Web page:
I’m told by uncertain sources (“h - u - b - b - y”) that he thinks Ebony’s colorations won’t have anything to do with density or wear characteristics.
He pulled out one of the older Fender Strats with a maple fingerboard - 30 years old, it has dimples and wear-bowls at certain places, but so do the frets. It’s perfect for what it does. The same aged acoustics - with ebony fretboards - don’t show as significant wear despite having larger gauge strings (ie, a better ‘sanding’ effect).
He pointed out “some guitar owners replace fretboards - those are just thin veneers over the neck. Luthiers do that easily enough.”
In short, “If nicely marbled ebony lasted only half as long and started splintering, so? Just replace it. Get another 10 years out of a new piece. The frets probably need replacing anyway.”
I still can’t believe that anyone who loves Wood Anything doesn’t love all kinds of grains and all kinds of patterns and colorations. I’d be fascinated to meet guitar players who’d turn their nose up at any instrument with More Wood Patterning than Less, but apparently some guitar-makers believe this has always been the case.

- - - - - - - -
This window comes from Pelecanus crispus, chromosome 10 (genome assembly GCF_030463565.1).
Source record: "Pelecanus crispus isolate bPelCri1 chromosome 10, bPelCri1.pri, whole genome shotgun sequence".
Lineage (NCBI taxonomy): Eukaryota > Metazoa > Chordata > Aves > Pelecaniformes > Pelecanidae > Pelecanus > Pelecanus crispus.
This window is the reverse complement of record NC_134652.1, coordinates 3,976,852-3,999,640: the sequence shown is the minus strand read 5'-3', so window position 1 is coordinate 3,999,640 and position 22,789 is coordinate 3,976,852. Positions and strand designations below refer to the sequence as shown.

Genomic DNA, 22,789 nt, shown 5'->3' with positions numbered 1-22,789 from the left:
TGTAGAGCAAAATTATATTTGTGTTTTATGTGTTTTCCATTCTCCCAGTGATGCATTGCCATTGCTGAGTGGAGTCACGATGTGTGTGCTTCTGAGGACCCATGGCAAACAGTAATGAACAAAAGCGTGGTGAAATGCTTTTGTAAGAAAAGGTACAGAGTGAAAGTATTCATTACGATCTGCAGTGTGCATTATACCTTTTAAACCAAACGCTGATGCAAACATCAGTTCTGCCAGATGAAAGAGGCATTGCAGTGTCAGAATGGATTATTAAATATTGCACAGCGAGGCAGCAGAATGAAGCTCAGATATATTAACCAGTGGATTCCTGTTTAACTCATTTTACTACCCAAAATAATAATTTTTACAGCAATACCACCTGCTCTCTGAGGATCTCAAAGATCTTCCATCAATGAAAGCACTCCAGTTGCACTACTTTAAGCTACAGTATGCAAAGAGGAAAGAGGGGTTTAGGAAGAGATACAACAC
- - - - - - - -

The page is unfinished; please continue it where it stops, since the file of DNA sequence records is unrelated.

Oh… one other correction… the comments about “looking at guitars” was more related to a Purchase Decision based solely on The Looks, as if I’d be hanging them on a wall instead of playing them. Some instruments are indeed guilded like museum pieces (I really don’t like mother-of-pearl inlays - there are fingerboards that look like NASCAR racers!). Just give me an occasional dot or stripe. Ah, yes… 5th Fret… now the 13th…